We’re supposedly living in a halcyon era for (extreme sarcasm quotes) “geek culture,” but I sometimes wonder how true that is. Sure, science fiction and fantasy dominate film and television screens and you can confess to reading comic books without fear of ridicule, but a lot of that success has been built on the back of known entities and established ‘brands.’ Already popular characters like Spider-Man and Batman paved the way for sprawling comic book universes to play out on screen, and series like Star Wars and Harry Potter were hardly obscure curiosities prior to this supposed geek revolution. Yeah, your mom might know what the hell an Infinity Stone is now, but outside of the established framework of a popular series, there still seems to be a tendency to look down our noses towards the more genuinely oddball stuff when it does come around. Weirdo passion projects like Pacific Rim, John Carter, and Jupiter Ascending have either underperformed or been catastrophic bombs, and while we can debate each of their relative qualities, none of them were any worse than Batman v Superman, and people, y’know, actually saw that one.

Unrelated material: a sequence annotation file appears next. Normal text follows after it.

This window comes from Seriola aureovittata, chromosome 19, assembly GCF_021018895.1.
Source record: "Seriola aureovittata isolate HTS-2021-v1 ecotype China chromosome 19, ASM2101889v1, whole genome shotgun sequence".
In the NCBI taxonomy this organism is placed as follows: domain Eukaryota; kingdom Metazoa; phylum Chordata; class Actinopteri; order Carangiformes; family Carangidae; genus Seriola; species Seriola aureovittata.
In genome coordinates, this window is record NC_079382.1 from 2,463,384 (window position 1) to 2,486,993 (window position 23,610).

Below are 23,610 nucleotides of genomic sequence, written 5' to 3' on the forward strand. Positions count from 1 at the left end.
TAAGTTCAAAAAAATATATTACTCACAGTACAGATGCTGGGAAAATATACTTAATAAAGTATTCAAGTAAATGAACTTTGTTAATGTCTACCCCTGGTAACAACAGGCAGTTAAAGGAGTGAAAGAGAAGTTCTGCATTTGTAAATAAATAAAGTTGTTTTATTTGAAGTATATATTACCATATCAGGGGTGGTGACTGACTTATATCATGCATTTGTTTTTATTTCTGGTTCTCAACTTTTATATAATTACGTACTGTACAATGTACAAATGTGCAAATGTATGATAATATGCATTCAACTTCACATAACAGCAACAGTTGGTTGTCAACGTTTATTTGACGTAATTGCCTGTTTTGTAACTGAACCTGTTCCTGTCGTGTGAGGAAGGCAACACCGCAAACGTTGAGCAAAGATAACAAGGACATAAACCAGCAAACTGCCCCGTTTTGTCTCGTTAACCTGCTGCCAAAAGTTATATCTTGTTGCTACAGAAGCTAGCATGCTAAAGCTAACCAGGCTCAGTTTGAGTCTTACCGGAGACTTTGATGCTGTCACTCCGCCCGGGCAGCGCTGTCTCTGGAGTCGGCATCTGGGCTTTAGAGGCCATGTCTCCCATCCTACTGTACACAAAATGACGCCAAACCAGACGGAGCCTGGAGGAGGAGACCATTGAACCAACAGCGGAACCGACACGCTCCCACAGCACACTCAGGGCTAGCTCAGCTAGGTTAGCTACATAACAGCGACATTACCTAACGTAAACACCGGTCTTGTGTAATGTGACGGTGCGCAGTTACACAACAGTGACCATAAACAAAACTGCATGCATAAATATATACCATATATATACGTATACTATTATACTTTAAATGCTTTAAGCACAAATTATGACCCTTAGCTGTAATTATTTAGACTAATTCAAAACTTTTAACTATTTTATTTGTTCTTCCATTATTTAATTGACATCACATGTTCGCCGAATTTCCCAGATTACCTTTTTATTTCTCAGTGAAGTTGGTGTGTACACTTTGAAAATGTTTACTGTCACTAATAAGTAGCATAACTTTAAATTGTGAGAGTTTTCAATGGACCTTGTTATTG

I say all of that because last week I was invited to see some early footage of another weirdo passion project and despite the fact that it looks positively stunning, without being connected to a major brand, I have no idea if people will pay it any mind.
That passion project is Luc Besson’s Valerian.